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Tunisia: Suspension of the activities of the LGBT rights association Shams

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On 4 January 2016, the Tunisian Court of First Instance ordered the suspension of the activities of the LGBT rights association Shams for 30 days.

This followed the filing of a complaint by the Tunisian government accusing the organisation of violating the NGO Law.

Shams is a non-governmental organisation which works for lesbian, gay, bisexual, and transgender (LGBT) rights and seeks the decriminalization of homosexual activities in Tunisia. On 18 May 2015, it became the first group of its kind to receive official authorisation from Tunisia's interior ministry, having attempted to obtain official registration since December 2014.

The complaint against the LGBT rights association has been filed under Article 45 of NGO Law no.88/2011 which allows the executive to request the judiciary to suspend the activities of a registered NGO when it breaches the provisions of the law. Tunisian authorities claim that Shams' support of homosexuals rights was not included in its founding statutes, and violates Article 3 of NGOs Law no.88/2011. Article 3 states that 'NGOs should respect in its statutes, activities and funding principles of rule of law, democracy, pluralism, transparency, equality and human rights as they are defined in international treaties ratified by Tunisia'. Under the NGO Law, this measure can be followed by further measures, including the dissolution of the association if it fails to fully comply with its provisions. An appeal launched by Shams against the suspension of their activities shall be heard by the Court on 18 January 2016.

The registration of Shams in May 2015 was a significant victory for LGBT defenders in Tunisia and the Arab region. However, the organisation and its members have since been subjected to systematic smear campaigns by religious actors and conservative political groups in the country. Leading members of the organisation have received death threats following public appearances in the media, and threats made against Mr Hedi Sahly, the vice-president of the association, forced him to seek refuge outside of the State, out of fear for his personal safety. The campaign against Shams escalated after the organisation held its first conference in Tunis on 3 October 2015, demanding Tunisian authorities to release all persons jailed for their homosexual orientation, and to abolish Article 230 of the Tunisian Penal Code, which makes homosexuality punishable by up to three years' imprisonment. Previous requests by the Tunisian authorities for the judiciary to suspend the activities of the organisation, made in August and October 2015, were rejected.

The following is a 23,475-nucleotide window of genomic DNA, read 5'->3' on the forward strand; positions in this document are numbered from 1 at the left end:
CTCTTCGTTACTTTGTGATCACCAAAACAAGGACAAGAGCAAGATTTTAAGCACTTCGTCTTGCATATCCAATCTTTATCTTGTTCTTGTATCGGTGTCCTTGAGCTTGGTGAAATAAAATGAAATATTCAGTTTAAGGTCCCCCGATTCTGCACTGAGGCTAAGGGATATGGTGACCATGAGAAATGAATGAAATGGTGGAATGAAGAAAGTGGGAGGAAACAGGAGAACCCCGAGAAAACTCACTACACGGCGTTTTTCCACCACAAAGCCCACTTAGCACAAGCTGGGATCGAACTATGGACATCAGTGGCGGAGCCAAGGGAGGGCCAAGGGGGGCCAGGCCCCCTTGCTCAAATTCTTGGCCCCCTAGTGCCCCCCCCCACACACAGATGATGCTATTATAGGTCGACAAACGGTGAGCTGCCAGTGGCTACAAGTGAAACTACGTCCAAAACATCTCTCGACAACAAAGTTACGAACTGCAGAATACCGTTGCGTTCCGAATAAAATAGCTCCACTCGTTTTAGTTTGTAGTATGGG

Front Line Defenders expresses serious concern for the suspension of the activities of Shams, which it believes to be solely related to their work in the defence of human rights, particularly their legitimate work for LGBT rights. It urges Tunisian authorities to revoke the decision to suspend the activities of the association, and to ensure that its members are able to conduct their activities freely, without fear of intimidation or reprisals of any sort.

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